Notes

Author Contributions

Conceptualization: Sugimoto K, Moriyasu F, Itoi T. Data acquisition: Takeuchi H, Yoshimasu Y, Kasai Y. Data analysis or interpretation: Sugimoto K, Oshiro H. Drafting of the manuscript: Sugimoto K. Approval of the final version of the manuscript: all authors.

Conflicts of Interest

No potential conflict of interest relevant to this article was reported.

References

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Relationship between shear wave speed and frequency in viscoelastic tissue.

In perfectly elastic tissue, shear wave speed is constant regardless of shear wave frequency. However, in viscoelastic tissue such as that found in the human body, shear wave speed does vary depending on shear wave frequency. The graph shows the relationship between shear wave speed and shear wave frequency in viscoelastic tissue. The charts are formulated based on the Voight model. If shear elasticity is fixed at 2.0 kPa and shear viscosity varies from 0.1 to 0.5 Pa·sec, the slope becomes higher according to the shear viscosity level. The slope itself is not the viscosity coefficient, but they correlate with the viscosity coefficient.
usg-19031f1.jpg
Fig. 1.

Schematic diagram of shear wave dispersion (SWD) map processing.

SWD processing involves four steps. First, the displacement induced by the shear waves (SWs) is obtained using a technique based on color Doppler scanning. Second, the displacement at each location is transformed from the time domain to the frequency domain by a Fourier transform in order to estimate the phase changes in the SWs at several frequencies. Third, the SW speed is calculated using the phase-difference method. Fourth, the gradient of the SW speed is calculated based on the distribution of SW speed versus frequency. The calculated gradient values are then superimposed on the measurement locations to create a dispersion map. FFT, fast Fourier transform.
usg-19031f2.jpg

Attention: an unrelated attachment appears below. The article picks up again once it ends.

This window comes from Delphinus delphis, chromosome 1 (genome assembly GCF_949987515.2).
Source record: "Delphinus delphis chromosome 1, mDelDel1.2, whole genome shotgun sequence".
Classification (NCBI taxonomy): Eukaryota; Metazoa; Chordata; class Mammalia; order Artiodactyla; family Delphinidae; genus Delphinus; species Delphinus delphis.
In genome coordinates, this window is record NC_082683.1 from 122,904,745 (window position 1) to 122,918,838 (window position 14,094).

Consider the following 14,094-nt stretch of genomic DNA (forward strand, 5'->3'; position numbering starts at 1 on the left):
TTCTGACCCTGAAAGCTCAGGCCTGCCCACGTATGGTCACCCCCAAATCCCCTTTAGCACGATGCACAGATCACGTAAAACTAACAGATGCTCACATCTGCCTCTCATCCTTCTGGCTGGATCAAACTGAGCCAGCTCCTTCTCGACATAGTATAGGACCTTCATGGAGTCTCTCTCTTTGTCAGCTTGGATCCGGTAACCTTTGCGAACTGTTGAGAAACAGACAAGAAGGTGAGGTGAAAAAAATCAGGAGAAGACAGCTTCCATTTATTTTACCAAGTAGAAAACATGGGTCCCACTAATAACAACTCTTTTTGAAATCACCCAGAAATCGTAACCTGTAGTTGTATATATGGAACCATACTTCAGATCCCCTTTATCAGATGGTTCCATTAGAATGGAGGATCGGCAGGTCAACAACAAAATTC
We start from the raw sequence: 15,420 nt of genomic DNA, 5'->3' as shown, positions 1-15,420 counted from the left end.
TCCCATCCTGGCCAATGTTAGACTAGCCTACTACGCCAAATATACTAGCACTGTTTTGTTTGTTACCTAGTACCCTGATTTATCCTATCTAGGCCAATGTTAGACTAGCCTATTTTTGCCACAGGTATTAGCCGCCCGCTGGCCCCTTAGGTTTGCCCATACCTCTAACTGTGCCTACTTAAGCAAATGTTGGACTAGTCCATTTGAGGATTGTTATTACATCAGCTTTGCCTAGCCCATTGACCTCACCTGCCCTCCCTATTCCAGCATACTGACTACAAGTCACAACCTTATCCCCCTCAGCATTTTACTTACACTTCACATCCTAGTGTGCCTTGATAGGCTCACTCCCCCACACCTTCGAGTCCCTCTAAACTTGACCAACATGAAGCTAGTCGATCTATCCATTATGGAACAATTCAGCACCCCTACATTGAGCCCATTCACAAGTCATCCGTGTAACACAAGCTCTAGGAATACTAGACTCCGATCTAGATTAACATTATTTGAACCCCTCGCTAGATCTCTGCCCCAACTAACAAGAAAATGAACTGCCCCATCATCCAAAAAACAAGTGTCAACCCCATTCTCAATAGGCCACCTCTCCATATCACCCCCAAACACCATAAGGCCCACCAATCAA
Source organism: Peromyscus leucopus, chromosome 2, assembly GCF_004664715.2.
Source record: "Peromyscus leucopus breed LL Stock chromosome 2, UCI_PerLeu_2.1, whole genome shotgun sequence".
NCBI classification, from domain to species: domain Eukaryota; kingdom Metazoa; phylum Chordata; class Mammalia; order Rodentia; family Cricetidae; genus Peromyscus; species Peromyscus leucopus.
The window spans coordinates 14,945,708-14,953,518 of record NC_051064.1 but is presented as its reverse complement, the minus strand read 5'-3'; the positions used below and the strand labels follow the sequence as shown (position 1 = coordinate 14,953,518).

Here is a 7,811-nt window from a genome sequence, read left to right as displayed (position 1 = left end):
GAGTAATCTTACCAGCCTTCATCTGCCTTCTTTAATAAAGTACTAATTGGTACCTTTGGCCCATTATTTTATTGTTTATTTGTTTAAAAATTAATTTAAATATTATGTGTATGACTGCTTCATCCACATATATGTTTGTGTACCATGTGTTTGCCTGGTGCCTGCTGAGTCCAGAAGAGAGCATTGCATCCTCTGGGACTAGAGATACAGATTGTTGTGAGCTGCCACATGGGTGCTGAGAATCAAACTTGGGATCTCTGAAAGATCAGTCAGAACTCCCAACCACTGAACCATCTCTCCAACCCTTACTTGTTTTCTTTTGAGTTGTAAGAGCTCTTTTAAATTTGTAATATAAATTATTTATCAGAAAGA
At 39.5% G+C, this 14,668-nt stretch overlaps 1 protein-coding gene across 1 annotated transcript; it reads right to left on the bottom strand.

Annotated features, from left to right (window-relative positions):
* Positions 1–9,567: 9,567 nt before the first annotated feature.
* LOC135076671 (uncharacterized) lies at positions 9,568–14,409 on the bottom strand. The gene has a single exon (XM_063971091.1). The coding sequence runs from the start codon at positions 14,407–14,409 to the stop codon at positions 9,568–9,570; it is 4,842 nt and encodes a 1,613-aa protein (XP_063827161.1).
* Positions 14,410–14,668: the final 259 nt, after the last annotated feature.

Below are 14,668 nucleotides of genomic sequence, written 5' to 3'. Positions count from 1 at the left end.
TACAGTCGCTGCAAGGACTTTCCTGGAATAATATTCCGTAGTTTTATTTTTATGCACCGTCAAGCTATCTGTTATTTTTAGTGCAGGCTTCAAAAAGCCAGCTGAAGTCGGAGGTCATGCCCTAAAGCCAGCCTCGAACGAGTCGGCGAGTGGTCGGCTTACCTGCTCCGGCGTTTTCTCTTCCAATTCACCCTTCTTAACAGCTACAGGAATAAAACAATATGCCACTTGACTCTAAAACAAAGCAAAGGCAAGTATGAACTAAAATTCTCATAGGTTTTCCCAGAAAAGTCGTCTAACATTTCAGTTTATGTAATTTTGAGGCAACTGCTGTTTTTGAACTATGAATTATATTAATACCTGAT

Fig. 2.

Quad-view for shear wave elastography/shear wave dispersion quantification.

Upper left, elasticity map; upper right, dispersion map; lower left, grayscale; lower right, propagation map.
usg-19031f3.jpg
Fig. 3.

Shear wave speed and dispersion slope in inflammation and fibrosis model rats.

Boxplots show shear wave (SW) speed (A) and dispersion slope (B) (median and interquartile range) for each group (G0-G4). Kruskal-Wallis test: P<0.01; Jonckheere-Terpstra test: P<0.01. a)Wilcoxon signed-rank test: P<0.05. G0, rats that were not treated and served as control; G1, rats that received an intraperitoneal injection of 50% carbon tetrachloride (CCl4) twice a week for 1 week; G2, rats that received an intraperitoneal injection of 50% CCl4 4 times a week for 1 week; G3, rats that received an intraperitoneal injection of 50% CCl4 twice a week for 6 weeks; G4, rats that received an intraperitoneal injection of 50% CCl4 twice a week for 10 weeks.
usg-19031f4.jpg
Fig. 4.

Histopathologic and ultrasonography parameter changes in patient with nonalcoholic steatohepatitis.

Histopathologic changes in a patient with nonalcoholic steatohepatitis and type 2 diabetes mellitus, comparing findings from before glucagon-like peptide-1 (GLP-1) therapy and 1 year after therapy. As the lobular inflammation grade improved from grade 3 to 2, the dispersion slope also improved from 15.5 to 12.5 m/sec/kHz. As the fibrosis stage improved from stage 4 to 3, shear wave speed also improved from 1.89 to 1.40 m/sec.
usg-19031f5.jpg
Fig. 5.

Pitfall on dispersion slope measurements.

Dispersion slope values vary according to the location of the region of interest. Color hotspots should be avoided to ensure accurate dispersion measurements.
usg-19031f6.jpg
Fig. 6.
Table 1.
Results of multivariable regression analysis
SWE and parameter Estimate Standard error P-value Adjusted R2 value
SW speed 0.52
 Intercept 1.270 0.054 0.046
 Inflammation grade 0.085 0.075 0.270
 Necrosis grade -0.002 0.072 0.982
 Fibrosis grade 0.046 0.027 0.045
Dispersion slope 0.49
 Intercept 3.963 0.248 0.047
 Inflammation grade -0.149 0.349 0.671
 Necrosis grade 0.632 0.335 0.046
 Fibrosis grade 0.109 0.124 0.390

The intercept is a mathematical constant with no clinical interpretation; inflammation grade, necrosis grade, and fibrosis grade are the independent variables; estimate is the mathematical weighting of the explanatory variables in the equation (the regression coefficient); standard error is the estimated precision of the coefficients; and the adjusted R2 value is the percentage of variation explained by only the independent variables that actually affect the dependent variable.

SWE, shear wave elastography; SW, shear wave.